Indifference turns to emptiness, and the clip begins with the iconic songstress in a decadent red gown as she sits, surrounded by a ring of fire. The lights turn red, and a dark, throbbing beat pulsates along with ominous, swirling synths. The Weeknd croons alongside Beyonce on “6 Inch,” a trip-hop/R&B jam that samples Hooverphonic. It’s hypnotic, and isolating.
“Daddy Lessons” follows, exemplifying the theme of accountability as she retreats to a bayou manor in the South. “Did he convince you he was a god? Did you get on your knees, daily?…Am I talking about your husband? Or your father?” the singer muses before a jazzy bop begins. As grainy VHS footage of young Beyonce hanging out on the couch with her father plays, she reminisces, “Came into this world daddy’s little girl / Daddy made a soldier out of me.”
And then, a familiar environment: The camera sweeps over an empty football stadium, and Beyonce is seen laying on the lush, grassy green turf, tears rolling down her face. “I ask him to look me in the eye when I come… home. Why do you deny yourself heaven? Why do you consider yourself undeserving? Why are you afraid of love?” she asks herself, earnestly. A dark, mid-tempo R&B track called “Love Drought” plays, the artist withdrawing to lake, the visuals spooky and spiritual.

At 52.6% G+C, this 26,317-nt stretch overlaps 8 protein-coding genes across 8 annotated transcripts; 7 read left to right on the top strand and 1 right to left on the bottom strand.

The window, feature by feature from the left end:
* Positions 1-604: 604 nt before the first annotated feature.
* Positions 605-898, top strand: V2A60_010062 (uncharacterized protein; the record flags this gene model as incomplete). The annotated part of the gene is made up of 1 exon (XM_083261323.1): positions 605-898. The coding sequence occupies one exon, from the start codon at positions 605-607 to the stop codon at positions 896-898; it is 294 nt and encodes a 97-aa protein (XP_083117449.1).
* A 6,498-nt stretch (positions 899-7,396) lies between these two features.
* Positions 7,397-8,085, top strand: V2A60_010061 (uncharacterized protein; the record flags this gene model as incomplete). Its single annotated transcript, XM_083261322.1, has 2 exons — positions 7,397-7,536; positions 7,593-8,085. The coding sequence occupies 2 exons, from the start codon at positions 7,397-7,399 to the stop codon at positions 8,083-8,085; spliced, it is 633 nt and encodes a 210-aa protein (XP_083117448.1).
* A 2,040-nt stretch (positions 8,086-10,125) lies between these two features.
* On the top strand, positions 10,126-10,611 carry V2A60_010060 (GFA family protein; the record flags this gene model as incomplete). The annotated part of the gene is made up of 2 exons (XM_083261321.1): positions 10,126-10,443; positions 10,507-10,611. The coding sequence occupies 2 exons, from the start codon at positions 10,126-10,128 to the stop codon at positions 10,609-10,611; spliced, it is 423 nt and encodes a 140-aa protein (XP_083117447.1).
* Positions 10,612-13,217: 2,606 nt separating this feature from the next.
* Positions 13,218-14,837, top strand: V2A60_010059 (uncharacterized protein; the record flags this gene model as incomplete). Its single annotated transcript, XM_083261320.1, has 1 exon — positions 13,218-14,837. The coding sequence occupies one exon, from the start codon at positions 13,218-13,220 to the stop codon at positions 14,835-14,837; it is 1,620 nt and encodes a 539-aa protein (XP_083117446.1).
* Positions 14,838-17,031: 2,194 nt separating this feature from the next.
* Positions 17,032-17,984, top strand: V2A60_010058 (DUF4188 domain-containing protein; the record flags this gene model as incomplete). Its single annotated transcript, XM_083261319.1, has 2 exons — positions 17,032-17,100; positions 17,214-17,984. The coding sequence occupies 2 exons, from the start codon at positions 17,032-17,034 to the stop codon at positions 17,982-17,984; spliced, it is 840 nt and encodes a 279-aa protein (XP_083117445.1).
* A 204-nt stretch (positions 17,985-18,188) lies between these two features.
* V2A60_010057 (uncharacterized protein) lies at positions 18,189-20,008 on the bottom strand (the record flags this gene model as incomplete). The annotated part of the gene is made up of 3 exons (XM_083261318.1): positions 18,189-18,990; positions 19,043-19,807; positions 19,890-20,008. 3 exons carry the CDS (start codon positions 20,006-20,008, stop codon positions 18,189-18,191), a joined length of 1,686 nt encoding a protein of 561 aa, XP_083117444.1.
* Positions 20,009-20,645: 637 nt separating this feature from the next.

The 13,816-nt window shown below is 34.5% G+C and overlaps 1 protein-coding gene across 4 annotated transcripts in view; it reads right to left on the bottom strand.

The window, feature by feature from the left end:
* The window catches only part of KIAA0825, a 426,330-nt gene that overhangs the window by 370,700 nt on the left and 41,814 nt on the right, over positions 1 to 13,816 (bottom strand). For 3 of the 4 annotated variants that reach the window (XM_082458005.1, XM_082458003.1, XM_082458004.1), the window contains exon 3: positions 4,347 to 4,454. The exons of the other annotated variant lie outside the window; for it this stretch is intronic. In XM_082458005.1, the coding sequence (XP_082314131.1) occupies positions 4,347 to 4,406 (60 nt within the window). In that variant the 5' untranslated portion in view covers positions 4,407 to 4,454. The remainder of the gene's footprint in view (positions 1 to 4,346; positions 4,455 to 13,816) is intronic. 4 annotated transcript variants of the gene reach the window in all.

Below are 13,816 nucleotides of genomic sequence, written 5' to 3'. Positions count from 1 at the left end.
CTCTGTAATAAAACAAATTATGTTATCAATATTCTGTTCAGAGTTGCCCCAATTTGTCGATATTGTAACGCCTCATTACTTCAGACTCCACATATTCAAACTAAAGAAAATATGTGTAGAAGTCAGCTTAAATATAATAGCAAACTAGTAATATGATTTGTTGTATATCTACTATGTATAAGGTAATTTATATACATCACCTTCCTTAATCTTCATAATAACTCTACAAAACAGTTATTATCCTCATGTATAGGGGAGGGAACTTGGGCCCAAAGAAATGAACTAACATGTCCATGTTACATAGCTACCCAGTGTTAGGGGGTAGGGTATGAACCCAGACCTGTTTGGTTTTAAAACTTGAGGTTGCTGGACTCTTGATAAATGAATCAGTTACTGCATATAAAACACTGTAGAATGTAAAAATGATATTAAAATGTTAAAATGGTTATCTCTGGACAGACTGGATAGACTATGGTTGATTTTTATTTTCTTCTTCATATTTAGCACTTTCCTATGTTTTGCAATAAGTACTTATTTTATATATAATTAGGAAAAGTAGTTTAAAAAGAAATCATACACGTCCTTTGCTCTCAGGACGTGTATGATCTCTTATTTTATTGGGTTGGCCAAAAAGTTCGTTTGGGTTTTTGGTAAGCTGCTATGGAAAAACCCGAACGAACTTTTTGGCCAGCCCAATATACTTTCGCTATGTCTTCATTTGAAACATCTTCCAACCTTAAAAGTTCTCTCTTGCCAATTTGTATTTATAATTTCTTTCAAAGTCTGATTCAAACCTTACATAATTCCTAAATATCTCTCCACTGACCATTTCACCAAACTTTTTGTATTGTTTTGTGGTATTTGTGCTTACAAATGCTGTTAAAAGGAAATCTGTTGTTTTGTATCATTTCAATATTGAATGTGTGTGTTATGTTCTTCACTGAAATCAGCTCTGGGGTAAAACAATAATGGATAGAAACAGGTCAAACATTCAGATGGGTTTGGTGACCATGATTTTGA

“Baptize me, now that reconciliation is possible. If we’re gonna heal, let it be glorious,” she murmurs, entering the stage of forgiveness. The most deeply personal track/clip, “Sandcastles” is a sweeping piano ballad that showcases Beyonce’s pained, yet heartfelt vocals which sound both full and raw all at once. As the song plays, Jay Z makes an emotional cameo, cuddling with and gazing at his wife. Somehow, the lyrics sound so much more intimate: “Dishes smashed on my counter / From our last encounter / Pictures snatched out the frame.”
Absolution achieved, she is reborn. Beautiful black girls lounge in extravagant gowns on the steps of a mansion, Amandla Stenberg one of the Southern belles. The mood becomes uplifting, joyful, as James Blake croons on “Forward,” an R&B piano ballad. Later, a funky soul tune plays — celebration, and hope. Beyonce begins to sing a cappella, the music suddenly crashing into a brash, soulful power anthem about being free. The blues-rock song is called “Freedom,” and it is triumphant.
Finally, there is the redemption, the ultimate healing. A video of a birthday party plays; it’s Hattie White, Jay Z’s grandmother celebrating her 90th birthday. “I was served lemons, but I made lemonade,” she says, reflecting on her prolific life. It is here we finally understand the meaning of the album’s title: When life knocks you down, you get back up again; with the darkness comes the light… It’s a message Beyonce is desperately trying to share.
“True love brought salvation back into me… My torturer became my remedy,” Bey utters in voiceover. Surfy guitars kick in, and as grainy clips of various couples and families play onscreen, she sings to her lover on “All Night”: “Your love was stronger than your pride / Beyond your darkness I’m your light.”
As the credits roll, a remix of “Formation” plays. We are moved, and feel empowered — ready to turn our lemons into lemonade, too.
Beyoncé, From Her Debut Album to Today: